In the case where there is no compromise to be had, you must first consider who is pushing the initiative and the criticality of the issue you identified. If the issue is minor to moderate and the person pushing the initiative is significantly more powerful than you are you may want to walk away and simply ask the sponsor to sign off on accepting the risk. There is never a good time to die on your own sword for an unimportant battle.

On the other hand, if this is a significant risk it is your responsibility to inform and mitigate the risk to the best of your ability. If you are still not gaining traction, consider that there may be forces at hand that you are not aware of. If after contemplation and discussing your concerns with the sponsor you still feel this is a catastrophic mistake, you have two options. Continue fighting or walk away. I will caution you that in most circumstances walking away is your best career option.

Fighting on against an entrenched opponent with more power has a strong potential to have negative outcomes for you personally. It will drain political capital that you have worked to build. Depending on how nasty the fight gets, it may make the environment so uncomfortable that you are no longer welcome even if you “win”. You have to decide whether these risks are worth the fight.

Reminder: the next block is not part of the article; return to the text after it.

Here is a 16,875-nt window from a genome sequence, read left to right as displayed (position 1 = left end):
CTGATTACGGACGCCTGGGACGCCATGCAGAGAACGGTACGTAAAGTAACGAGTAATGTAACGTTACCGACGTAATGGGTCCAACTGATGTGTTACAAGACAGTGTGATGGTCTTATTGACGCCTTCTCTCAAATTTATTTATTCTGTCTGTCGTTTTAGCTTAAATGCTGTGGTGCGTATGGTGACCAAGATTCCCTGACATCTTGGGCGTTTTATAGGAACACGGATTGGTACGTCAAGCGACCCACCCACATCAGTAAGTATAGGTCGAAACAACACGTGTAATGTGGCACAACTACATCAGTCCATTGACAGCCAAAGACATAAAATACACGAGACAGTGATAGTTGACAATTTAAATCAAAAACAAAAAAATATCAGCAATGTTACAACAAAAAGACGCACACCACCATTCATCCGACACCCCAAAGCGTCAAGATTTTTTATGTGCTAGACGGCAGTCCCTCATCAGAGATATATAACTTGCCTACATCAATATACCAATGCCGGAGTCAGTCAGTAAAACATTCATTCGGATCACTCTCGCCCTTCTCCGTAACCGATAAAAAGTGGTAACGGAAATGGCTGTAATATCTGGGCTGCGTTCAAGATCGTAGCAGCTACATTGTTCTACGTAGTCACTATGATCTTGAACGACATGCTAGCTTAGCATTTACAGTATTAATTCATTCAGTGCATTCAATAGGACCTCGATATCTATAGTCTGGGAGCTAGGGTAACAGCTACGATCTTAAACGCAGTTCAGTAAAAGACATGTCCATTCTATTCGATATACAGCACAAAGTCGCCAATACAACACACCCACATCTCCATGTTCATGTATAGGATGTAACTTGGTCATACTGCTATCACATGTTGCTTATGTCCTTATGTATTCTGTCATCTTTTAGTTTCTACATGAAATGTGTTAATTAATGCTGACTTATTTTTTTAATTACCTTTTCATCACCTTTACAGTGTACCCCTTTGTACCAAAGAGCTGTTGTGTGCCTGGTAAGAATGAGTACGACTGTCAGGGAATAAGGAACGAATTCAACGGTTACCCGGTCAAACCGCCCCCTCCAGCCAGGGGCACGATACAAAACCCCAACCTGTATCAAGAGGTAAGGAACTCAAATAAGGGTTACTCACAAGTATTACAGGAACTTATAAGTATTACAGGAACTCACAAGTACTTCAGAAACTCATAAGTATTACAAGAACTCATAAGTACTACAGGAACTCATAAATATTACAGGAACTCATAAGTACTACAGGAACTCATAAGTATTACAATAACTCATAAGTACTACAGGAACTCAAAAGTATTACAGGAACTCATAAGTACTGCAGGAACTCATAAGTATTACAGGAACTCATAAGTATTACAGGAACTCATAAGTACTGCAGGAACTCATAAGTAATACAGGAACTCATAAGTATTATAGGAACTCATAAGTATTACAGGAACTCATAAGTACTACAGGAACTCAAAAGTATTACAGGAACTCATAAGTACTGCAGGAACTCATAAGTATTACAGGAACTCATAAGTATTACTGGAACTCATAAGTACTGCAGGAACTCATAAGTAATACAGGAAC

In short, as a professional, it will, on occasion, be your job to say no but, those occasions should be few and far between outnumbered by negotiated agreement but a huge ratio. When you decide to give a hard no and dig in you should be aware that the person you are digging in against is only fighting back because they equally believe in their position and they think they have the facts or the political power on their side to prevail. Saying no in this position is inherently risky to your career with the company so ask yourself the question is this hill worth the personal and collateral damage the fight will cause? More succinctly, would I be willing to walk away from my current position rather than see this implemented? If you answer yes then you should fight and accept the outcomes positive and negative. If you answer no, then go back up several paragraphs and see my notes about negotiation and asking for risk sign off then move on with your career.

There are times when saying no is the only option the meets you fiduciary duty but if you find that you are saying no continually something has gone wrong.